Photo: Jean-Michel Basquiat
Learn Art Through University Class.
And It's Free!
by James Parlou | Mar 23 2020
ART & DESIGN
Age of Cathedrals
9 weeks; 4 hours per week
This major French basilica serves as a starting point for this class, which traces the evolution of religious architecture from Romanesque to Gothic. Students will come away with an understanding of major architectural elements such as pointed arches, ribbed vaults, and, of course, flying buttresses. The course also explores how Gothic cathedrals contributed to the revival of 12th- and 13th-century cities—serving as the catalyst for new social arrangements, art, literature, and economics throughout the High Middle Ages.
Photography Basics and Beyond: From Smartphone to DSLR
Michigan State University
7 months; 4 hours per week
This four-module program guides brand-new photographers through the ins and outs of digital photography, and arms them with a fundamental set of skills. In the first section, “Cameras, Exposure, and Photography,” students are introduced to the basic functions of a range of digital cameras as they take their first photographs. Later lessons address composition, post-production, lighting, and more. It’s a thorough introduction to the medium.
Comics: Art in Relationship
California College of the Arts
5 classes; 10 hours of work per class
Led by Matt Silady, chair of California College of the Arts’s MFA in comics, this course will deepen your understanding of the comic book medium by exploring fundamentals such as the relationship between text and images, page layouts, and transitions between panels.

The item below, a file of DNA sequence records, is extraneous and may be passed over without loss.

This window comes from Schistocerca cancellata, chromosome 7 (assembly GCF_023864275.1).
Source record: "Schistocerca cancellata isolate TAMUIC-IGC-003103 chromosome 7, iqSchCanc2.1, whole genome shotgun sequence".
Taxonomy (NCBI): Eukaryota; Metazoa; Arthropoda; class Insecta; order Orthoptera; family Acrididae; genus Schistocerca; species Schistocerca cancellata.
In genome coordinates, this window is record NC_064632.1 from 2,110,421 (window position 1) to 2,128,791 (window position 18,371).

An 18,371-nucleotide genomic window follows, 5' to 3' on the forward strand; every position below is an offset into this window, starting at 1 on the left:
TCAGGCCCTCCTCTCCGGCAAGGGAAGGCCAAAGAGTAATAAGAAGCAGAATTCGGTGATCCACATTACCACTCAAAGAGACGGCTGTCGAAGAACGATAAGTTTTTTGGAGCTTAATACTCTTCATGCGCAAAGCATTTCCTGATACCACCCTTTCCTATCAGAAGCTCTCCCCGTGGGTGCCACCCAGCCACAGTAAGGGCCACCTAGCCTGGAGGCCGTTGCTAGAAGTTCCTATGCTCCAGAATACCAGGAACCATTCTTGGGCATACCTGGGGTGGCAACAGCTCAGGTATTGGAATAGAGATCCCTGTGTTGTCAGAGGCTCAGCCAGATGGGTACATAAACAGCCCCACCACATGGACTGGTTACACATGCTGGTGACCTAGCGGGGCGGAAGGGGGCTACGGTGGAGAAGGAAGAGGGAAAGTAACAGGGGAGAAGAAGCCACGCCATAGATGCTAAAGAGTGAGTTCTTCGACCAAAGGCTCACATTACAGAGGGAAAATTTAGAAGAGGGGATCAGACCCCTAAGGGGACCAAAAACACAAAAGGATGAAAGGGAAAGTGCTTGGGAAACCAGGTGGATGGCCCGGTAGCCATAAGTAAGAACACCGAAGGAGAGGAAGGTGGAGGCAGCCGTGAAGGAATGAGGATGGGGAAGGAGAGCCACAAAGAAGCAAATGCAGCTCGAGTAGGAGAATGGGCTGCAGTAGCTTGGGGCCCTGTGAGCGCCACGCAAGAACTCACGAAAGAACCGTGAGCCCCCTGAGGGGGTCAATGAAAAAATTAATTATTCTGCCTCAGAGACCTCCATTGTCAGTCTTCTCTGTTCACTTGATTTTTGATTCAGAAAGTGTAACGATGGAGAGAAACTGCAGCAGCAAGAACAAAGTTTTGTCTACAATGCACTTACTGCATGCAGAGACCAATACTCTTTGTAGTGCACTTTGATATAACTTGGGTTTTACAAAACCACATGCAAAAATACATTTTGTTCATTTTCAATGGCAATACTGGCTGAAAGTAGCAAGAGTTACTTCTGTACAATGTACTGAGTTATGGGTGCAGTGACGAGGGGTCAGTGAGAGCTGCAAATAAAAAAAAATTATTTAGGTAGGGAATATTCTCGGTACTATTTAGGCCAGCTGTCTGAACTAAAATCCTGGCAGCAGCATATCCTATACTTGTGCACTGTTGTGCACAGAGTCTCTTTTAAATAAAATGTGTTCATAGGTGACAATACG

Massachusetts Institute of Technology, Harvard University, University of Tokyo
4 weeks per course; 3–6 hours per week
This three-part series examines the modern history of Japan from the 1850s to 1930s, as well as post-war Tokyo. These courses utilise images made by people who experienced the events firsthand.
Pyramids of Giza: Ancient Egyptian Art and Archaeology
8 weeks; 2–4 hours per week
Led by Harvard Egyptology professor Peter Der Manuelian, this course goes into ancient Egypt’s most famous archeological site, Giza Plateau. Home to the Great Sphinx and a trio of monumental pyramids—including the Great Pyramid of Giza, the oldest of the seven wonders of the ancient world—the site provides a jumping-off point to discuss the culture and history of Egypt’s Old Kingdom. Classes will explore the significance of hieroglyphic inscriptions inside the tombs, cultivate an appreciation of Egyptian art of the time period, and consider the ways in which new technologies like 3D modelling could shape the future of Egyptology.
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